The outbreak was originally limited to Disneyland visitors / AP

Two potential candidates for a run at the White House have questioned the need for parents to give their children the MMR vaccine

The Republican Party is on the defensive after two of its leading presidential hopefuls indicated that they had sympathy for parents unwilling to vaccinate their children against infectious diseases, even in the midst of a dangerous outbreak of measles centred in California.

One day after both Senator Rand Paul and Governor Chris Christie publicly questioned the requirement for parents to vaccinate their offspring, the Speaker of the House in Congress, John Boehner, said all children in the United States should be vaccinated. So far the outbreak, which has been traced back to the Disneyland theme park in California, has infected more than 100 people in the US.

Mr Christie, the Governor of New Jersey, made his comments on Monday while touring MedImmune, a medical vaccine company in Cambridge, during a three-day trade mission to Britain that ended today. He told reporters accompanying him that parents “need some measure of choice” on the matter.

In an interview with CNBC, Mr Paul was more forthright. “The state doesn’t own your children,” he said, adding that he had deliberately spread out the vaccinations of his own children so they didn’t receive too many at one time. He said he had “heard of many tragic cases of walking, talking normal children who wound up with profound mental disorders after vaccines”. But he offered no details.

A so-called “anti-vaxxers” movement has grown up in the US in recent years, thanks in part to a widely debunked 1998 report in The Lancet, the British medical journal, suggesting a link between MMR vaccinations against measles and the onset of autism in children.

On Sunday, President Barack Obama told NBC that every child should be protected by vaccinations. And on Monday, Hillary Clinton, widely expected to be the Democrat nominee in 2016, added her voice in a mocking Twitter post. Playing the granny card, she said. “The science is clear: The earth is round, the sky is blue, and #vaccineswork. Let’s protect all our kids. #GrandmothersKnowBest.”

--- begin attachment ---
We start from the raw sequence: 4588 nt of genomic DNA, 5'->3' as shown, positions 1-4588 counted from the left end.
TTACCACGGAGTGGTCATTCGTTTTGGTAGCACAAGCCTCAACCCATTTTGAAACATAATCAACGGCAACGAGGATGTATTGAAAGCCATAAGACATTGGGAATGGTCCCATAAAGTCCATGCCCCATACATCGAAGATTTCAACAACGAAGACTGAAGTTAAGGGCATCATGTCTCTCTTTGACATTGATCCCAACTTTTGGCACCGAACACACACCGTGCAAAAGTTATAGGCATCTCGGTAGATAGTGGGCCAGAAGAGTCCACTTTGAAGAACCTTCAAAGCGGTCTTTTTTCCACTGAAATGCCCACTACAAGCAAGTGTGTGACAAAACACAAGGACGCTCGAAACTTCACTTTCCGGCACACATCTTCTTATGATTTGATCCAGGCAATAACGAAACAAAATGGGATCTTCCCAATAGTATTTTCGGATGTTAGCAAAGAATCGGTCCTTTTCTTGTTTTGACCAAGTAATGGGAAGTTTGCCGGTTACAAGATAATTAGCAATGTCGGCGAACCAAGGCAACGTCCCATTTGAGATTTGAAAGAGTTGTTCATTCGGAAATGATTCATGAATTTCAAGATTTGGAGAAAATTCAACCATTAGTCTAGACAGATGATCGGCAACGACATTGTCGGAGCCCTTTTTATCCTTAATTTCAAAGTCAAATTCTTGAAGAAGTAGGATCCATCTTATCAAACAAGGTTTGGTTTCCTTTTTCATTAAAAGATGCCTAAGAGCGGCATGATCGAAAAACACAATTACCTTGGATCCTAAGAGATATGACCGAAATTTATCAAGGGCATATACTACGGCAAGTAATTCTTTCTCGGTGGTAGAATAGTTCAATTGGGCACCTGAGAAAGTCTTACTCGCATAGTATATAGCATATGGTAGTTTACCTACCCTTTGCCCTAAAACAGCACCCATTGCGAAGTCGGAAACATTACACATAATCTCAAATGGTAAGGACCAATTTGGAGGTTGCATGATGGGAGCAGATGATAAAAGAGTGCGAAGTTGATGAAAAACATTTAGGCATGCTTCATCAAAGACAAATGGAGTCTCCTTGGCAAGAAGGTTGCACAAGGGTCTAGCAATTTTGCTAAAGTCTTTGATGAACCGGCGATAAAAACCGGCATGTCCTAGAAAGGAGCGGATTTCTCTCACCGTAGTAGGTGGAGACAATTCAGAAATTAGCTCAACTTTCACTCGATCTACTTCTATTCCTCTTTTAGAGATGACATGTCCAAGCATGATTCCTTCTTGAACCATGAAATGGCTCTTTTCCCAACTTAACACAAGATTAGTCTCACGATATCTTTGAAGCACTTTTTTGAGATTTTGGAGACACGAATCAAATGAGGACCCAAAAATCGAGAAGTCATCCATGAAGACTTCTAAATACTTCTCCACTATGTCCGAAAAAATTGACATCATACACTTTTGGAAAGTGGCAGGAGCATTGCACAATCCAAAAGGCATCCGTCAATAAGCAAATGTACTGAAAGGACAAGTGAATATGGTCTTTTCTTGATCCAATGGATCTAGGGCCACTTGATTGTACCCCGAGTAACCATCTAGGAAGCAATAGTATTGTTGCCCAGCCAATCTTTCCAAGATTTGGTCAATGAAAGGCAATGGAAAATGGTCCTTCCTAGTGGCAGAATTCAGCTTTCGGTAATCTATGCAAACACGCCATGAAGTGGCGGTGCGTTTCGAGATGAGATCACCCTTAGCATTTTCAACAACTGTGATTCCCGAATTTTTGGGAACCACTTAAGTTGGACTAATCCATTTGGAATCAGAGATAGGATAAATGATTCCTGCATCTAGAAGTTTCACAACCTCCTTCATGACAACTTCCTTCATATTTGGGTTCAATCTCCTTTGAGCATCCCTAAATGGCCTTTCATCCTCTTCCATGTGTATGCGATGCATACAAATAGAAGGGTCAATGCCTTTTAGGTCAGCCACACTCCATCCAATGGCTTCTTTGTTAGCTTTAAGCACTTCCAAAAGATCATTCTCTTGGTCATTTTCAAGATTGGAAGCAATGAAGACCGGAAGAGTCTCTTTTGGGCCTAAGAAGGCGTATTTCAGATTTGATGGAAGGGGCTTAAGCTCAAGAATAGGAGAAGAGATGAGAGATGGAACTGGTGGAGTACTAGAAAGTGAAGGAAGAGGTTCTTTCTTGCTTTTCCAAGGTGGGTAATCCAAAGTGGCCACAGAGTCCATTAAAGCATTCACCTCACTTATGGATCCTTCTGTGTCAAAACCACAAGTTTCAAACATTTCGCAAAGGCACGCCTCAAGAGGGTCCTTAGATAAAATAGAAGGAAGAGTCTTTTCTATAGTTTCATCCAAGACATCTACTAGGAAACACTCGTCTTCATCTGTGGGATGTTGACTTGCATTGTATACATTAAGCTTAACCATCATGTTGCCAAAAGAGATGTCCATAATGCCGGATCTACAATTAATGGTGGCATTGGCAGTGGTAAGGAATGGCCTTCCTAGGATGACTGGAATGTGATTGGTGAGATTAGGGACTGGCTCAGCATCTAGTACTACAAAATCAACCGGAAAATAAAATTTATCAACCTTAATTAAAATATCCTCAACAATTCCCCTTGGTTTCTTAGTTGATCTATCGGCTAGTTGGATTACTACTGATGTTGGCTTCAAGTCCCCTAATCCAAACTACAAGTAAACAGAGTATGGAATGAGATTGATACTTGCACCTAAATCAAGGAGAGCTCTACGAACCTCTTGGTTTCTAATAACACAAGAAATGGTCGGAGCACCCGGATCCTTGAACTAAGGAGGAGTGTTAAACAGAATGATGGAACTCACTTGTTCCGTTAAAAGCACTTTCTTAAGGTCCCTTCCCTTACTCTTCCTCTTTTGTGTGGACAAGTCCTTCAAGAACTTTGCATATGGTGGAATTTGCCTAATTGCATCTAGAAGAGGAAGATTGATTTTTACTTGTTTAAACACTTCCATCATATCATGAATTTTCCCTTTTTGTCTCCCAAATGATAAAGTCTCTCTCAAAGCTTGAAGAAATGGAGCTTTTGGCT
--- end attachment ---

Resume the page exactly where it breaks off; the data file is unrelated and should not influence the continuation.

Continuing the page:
Hillary Clinton offered her unequivocal support for vaccines in a Twitter post (Getty)

Mr Christie attempted to row back on his Cambridge remarks with a statement issued soon afterwards by his office in New Jersey. It said he believed “there is no question kids should be vaccinated when it comes to diseases like the measles”.

But by then his earlier remarks had already been seized on by the Democratic Party. “Chris Christie isn’t a scientist. He isn’t a doctor. And he sure as heck isn’t a leader,” Mo Elleithee, a spokesman for the party, said. “If his campaign is going to be about kissing up to the radical, conspiracy theory base that’s wagging the dog of today’s Republican Party, that’s up to him and his cracker-jack team.”

Among others leaping in to condemn both Republican White House aspirants was Seth Mnookin, a professor at the Massachusetts Institute of Technology, who challenged the “anti-vaxxer” camp in his book, The Panic Virus.

Their comments had been “incredibly, incredibly irresponsible,” he said, and “fail at the first duty of a politician, which is to calm his constituents in moments of irrational crisis”.

“All children should be vaccinated,” Mr Boehner said on Capitol Hill, while saying he wasn’t certain if there “ought to be another” law to enforce it. Presently, the issue is governed by state-level laws with many states allowing parents to opt out either on religious grounds or because of “personal beliefs”.

The sudden surge of measles cases has alarmed the Centre for Disease Control which in 2000 formally declared measles essentially eradicated from the US.